In the fear of losing someone dear to us how far would we go to keep those safe… even after death. In that moment, one’s morality and love are pushed to their limits thus making choices we would otherwise stray from. In the film Sweet River directed by Justin McMillan the test of a parent’s love for their child is stretched far beyond any normal bounds. The film follows a grieving mother named Hanna who is searching for the corpse of her son whom was murdered by a local child murderer. What seems like a straightforward plot is only widened with the mystery of a horrible school bus accident that killed six children and also throw in the presence of the undead. There are multiple stories being told each with their share of intrigue but the film suffers from it not being able to sync them to be cohesively by the final act.
Hanna, played by Lisa Kay, is emotionally wrecked but plays it with a straight face all in the pursuit of being able to lay her son to rest peacefully. I was fully immersed in Hanna’s struggle but with the different angles being played I felt it detracted from the character with her constantly going back and forth. The random occurrence of the town’s dead children playing a part from Field of Dreams with a bit of Pet Sematary thrown in seemed to be too much as well because while they don’t mind hugging their creeped out folks at night they are quick to inflict harm to Hanna for intervening. If this type of element is to be added along with them mentioning Hanna’s son I would expect some more information but that is never given.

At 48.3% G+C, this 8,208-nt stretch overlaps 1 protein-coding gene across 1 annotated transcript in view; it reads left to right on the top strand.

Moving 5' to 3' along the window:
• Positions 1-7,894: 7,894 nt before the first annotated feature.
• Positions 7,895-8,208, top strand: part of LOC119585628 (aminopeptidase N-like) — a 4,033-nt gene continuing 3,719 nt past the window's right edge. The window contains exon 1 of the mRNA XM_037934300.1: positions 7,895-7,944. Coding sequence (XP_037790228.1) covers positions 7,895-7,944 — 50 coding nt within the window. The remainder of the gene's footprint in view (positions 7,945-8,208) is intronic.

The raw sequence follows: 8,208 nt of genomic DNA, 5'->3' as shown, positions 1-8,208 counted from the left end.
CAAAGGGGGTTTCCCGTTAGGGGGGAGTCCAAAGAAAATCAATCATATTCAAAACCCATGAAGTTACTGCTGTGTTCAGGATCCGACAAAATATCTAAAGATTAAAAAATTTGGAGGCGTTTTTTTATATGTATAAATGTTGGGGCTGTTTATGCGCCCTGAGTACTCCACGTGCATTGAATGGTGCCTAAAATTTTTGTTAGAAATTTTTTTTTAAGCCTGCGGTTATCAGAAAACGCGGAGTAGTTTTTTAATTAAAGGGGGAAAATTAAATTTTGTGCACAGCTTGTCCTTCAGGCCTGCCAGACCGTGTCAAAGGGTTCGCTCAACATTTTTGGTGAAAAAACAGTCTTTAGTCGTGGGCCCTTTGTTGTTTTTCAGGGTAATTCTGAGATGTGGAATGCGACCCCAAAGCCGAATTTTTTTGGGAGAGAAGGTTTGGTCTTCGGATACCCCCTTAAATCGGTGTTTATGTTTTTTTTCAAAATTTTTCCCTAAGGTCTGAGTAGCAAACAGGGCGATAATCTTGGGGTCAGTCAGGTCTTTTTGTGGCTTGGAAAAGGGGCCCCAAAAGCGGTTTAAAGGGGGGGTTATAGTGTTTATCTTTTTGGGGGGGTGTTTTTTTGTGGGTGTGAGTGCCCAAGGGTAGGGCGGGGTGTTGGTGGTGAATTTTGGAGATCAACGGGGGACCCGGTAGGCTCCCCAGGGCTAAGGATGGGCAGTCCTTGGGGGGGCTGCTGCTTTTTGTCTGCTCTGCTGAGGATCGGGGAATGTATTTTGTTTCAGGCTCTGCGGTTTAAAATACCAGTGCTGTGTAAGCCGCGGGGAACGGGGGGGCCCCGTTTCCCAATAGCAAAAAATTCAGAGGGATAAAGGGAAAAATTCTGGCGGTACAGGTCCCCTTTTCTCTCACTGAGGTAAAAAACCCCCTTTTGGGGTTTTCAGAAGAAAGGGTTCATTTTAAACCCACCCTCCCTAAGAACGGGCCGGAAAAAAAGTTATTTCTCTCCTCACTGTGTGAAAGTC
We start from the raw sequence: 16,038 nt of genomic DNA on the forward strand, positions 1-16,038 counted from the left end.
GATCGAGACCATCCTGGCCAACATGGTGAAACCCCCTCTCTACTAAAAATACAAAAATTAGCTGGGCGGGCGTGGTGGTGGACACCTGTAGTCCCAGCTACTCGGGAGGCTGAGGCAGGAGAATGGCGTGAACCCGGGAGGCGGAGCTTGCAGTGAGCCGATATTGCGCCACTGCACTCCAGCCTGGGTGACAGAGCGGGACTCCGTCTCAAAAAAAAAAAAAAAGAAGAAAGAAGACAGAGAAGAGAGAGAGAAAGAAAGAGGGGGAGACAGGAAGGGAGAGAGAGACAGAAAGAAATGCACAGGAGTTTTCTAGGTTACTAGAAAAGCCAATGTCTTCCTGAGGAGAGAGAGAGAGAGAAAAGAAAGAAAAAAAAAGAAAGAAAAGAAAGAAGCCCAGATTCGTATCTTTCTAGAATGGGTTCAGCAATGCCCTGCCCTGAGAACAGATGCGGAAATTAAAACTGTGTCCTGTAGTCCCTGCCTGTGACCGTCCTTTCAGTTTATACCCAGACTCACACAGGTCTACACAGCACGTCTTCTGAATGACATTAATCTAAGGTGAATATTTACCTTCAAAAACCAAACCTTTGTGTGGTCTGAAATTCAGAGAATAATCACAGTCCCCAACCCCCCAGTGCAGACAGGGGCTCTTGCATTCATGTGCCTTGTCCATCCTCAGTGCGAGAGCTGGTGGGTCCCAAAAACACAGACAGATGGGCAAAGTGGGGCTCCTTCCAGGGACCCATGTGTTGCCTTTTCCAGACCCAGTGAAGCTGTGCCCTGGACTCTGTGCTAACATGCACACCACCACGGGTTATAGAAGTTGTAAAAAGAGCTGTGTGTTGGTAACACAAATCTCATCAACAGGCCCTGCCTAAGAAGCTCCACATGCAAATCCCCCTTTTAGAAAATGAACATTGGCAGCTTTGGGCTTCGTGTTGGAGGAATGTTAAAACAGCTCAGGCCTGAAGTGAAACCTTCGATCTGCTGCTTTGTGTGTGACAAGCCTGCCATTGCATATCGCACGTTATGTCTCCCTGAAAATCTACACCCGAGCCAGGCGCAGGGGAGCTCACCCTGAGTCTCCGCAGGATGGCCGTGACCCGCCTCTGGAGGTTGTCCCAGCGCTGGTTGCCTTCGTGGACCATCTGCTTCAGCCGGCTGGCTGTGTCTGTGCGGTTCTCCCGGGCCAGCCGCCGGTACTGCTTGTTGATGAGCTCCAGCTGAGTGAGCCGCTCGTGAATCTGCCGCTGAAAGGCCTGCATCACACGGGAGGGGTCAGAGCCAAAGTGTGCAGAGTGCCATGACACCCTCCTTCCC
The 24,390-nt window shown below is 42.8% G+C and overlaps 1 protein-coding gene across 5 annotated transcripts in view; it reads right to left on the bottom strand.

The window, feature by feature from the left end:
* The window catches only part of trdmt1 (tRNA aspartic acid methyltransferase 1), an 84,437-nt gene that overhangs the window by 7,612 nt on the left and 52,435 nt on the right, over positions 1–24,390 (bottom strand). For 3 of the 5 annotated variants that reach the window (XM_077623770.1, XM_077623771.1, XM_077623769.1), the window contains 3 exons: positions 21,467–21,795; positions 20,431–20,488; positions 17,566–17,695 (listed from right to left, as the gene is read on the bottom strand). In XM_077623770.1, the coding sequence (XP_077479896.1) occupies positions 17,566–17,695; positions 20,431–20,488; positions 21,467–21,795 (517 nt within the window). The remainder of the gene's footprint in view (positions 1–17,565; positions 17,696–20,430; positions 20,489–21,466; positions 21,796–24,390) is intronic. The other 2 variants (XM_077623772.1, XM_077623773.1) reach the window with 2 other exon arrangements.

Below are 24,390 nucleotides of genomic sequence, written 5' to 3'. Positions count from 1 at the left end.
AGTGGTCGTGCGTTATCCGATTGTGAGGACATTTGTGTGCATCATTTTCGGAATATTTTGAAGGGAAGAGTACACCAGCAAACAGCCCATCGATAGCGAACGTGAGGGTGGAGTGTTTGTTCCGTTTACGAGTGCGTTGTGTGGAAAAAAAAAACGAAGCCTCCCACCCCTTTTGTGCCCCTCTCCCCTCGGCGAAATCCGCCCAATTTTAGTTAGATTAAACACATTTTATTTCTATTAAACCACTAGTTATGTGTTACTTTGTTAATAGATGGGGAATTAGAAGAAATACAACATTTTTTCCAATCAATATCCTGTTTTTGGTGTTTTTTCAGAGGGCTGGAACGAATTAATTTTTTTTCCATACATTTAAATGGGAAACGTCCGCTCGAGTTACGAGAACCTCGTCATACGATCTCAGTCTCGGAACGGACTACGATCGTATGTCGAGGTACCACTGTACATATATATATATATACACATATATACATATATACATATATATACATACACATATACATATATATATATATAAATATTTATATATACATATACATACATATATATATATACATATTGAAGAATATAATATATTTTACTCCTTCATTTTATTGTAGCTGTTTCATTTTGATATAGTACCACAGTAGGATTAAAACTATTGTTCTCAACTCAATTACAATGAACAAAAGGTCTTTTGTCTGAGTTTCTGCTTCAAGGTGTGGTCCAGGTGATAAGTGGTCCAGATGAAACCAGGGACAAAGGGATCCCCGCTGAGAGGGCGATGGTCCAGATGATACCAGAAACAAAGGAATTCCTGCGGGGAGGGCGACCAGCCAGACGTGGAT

McMillan’s pursuit in being able to tell this tale is admirable but sadly fails in its execution. I would have either preferred a straight tale of Hanna’s pursuit in this small town for her son’s body or more of an emphasis built around the lore of this eerie river/cornfield that can bring back the dead. The film is able to hit some of the right chords but unfortunately just drifts away.
2 out of 5